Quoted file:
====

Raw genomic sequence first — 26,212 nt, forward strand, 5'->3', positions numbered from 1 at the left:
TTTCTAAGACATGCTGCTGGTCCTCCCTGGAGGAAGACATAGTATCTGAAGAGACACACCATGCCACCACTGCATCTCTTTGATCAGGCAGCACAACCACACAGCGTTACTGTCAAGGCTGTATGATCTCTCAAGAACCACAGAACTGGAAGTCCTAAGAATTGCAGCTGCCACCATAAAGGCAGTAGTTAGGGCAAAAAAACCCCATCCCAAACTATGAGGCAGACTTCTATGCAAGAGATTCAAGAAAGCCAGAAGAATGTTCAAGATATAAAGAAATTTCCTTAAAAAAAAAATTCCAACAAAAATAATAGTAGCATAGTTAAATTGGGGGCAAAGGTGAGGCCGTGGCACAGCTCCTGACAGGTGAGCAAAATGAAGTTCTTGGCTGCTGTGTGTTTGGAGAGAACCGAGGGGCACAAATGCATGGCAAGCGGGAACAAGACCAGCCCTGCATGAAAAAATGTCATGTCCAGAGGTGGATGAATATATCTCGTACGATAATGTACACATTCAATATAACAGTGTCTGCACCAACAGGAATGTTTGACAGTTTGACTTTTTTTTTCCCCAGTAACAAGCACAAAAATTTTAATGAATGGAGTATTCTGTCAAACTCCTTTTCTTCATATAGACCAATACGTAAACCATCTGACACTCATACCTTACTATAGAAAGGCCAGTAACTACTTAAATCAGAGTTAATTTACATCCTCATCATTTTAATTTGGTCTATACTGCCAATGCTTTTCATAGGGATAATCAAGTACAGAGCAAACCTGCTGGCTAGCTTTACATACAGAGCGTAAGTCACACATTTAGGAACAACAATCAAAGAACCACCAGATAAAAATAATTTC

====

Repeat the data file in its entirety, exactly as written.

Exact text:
Raw genomic sequence first — 26,212 nt, forward strand, 5'->3', positions numbered from 1 at the left:
TTTCTAAGACATGCTGCTGGTCCTCCCTGGAGGAAGACATAGTATCTGAAGAGACACACCATGCCACCACTGCATCTCTTTGATCAGGCAGCACAACCACACAGCGTTACTGTCAAGGCTGTATGATCTCTCAAGAACCACAGAACTGGAAGTCCTAAGAATTGCAGCTGCCACCATAAAGGCAGTAGTTAGGGCAAAAAAACCCCATCCCAAACTATGAGGCAGACTTCTATGCAAGAGATTCAAGAAAGCCAGAAGAATGTTCAAGATATAAAGAAATTTCCTTAAAAAAAAAATTCCAACAAAAATAATAGTAGCATAGTTAAATTGGGGGCAAAGGTGAGGCCGTGGCACAGCTCCTGACAGGTGAGCAAAATGAAGTTCTTGGCTGCTGTGTGTTTGGAGAGAACCGAGGGGCACAAATGCATGGCAAGCGGGAACAAGACCAGCCCTGCATGAAAAAATGTCATGTCCAGAGGTGGATGAATATATCTCGTACGATAATGTACACATTCAATATAACAGTGTCTGCACCAACAGGAATGTTTGACAGTTTGACTTTTTTTTTCCCCAGTAACAAGCACAAAAATTTTAATGAATGGAGTATTCTGTCAAACTCCTTTTCTTCATATAGACCAATACGTAAACCATCTGACACTCATACCTTACTATAGAAAGGCCAGTAACTACTTAAATCAGAGTTAATTTACATCCTCATCATTTTAATTTGGTCTATACTGCCAATGCTTTTCATAGGGATAATCAAGTACAGAGCAAACCTGCTGGCTAGCTTTACATACAGAGCGTAAGTCACACATTTAGGAACAACAATCAAAGAACCACCAGATAAAAATAATTTC